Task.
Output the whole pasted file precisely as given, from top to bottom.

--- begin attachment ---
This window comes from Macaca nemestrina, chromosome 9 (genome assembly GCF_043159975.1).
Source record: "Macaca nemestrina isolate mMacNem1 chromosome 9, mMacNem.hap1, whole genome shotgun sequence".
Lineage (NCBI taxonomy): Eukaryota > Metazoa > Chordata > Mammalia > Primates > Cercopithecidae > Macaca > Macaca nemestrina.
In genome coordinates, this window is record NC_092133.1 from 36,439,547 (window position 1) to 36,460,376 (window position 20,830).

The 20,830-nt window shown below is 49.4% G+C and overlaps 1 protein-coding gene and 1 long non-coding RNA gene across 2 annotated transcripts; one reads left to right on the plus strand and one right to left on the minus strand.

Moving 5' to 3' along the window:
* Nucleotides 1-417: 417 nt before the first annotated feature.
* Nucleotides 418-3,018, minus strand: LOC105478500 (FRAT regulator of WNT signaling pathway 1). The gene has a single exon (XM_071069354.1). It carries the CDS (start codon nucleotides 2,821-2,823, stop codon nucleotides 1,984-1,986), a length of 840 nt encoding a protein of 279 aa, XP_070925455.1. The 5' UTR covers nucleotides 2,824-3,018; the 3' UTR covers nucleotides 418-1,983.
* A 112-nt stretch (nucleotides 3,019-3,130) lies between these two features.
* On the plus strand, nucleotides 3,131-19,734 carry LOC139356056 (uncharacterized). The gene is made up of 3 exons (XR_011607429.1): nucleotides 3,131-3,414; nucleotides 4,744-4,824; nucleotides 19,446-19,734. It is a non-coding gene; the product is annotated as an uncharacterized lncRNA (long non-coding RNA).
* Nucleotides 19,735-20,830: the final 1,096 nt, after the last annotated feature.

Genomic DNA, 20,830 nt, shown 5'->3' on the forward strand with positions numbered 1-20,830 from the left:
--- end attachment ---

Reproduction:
This window comes from Macaca nemestrina, chromosome 9 (genome assembly GCF_043159975.1).
Source record: "Macaca nemestrina isolate mMacNem1 chromosome 9, mMacNem.hap1, whole genome shotgun sequence".
Lineage (NCBI taxonomy): Eukaryota > Metazoa > Chordata > Mammalia > Primates > Cercopithecidae > Macaca > Macaca nemestrina.
In genome coordinates, this window is record NC_092133.1 from 36,439,547 (window position 1) to 36,460,376 (window position 20,830).

The 20,830-nt window shown below is 49.4% G+C and overlaps 1 protein-coding gene and 1 long non-coding RNA gene across 2 annotated transcripts; one reads left to right on the plus strand and one right to left on the minus strand.

Moving 5' to 3' along the window:
* Nucleotides 1-417: 417 nt before the first annotated feature.
* Nucleotides 418-3,018, minus strand: LOC105478500 (FRAT regulator of WNT signaling pathway 1). The gene has a single exon (XM_071069354.1). It carries the CDS (start codon nucleotides 2,821-2,823, stop codon nucleotides 1,984-1,986), a length of 840 nt encoding a protein of 279 aa, XP_070925455.1. The 5' UTR covers nucleotides 2,824-3,018; the 3' UTR covers nucleotides 418-1,983.
* A 112-nt stretch (nucleotides 3,019-3,130) lies between these two features.
* On the plus strand, nucleotides 3,131-19,734 carry LOC139356056 (uncharacterized). The gene is made up of 3 exons (XR_011607429.1): nucleotides 3,131-3,414; nucleotides 4,744-4,824; nucleotides 19,446-19,734. It is a non-coding gene; the product is annotated as an uncharacterized lncRNA (long non-coding RNA).
* Nucleotides 19,735-20,830: the final 1,096 nt, after the last annotated feature.

Genomic DNA, 20,830 nt, shown 5'->3' on the forward strand with positions numbered 1-20,830 from the left: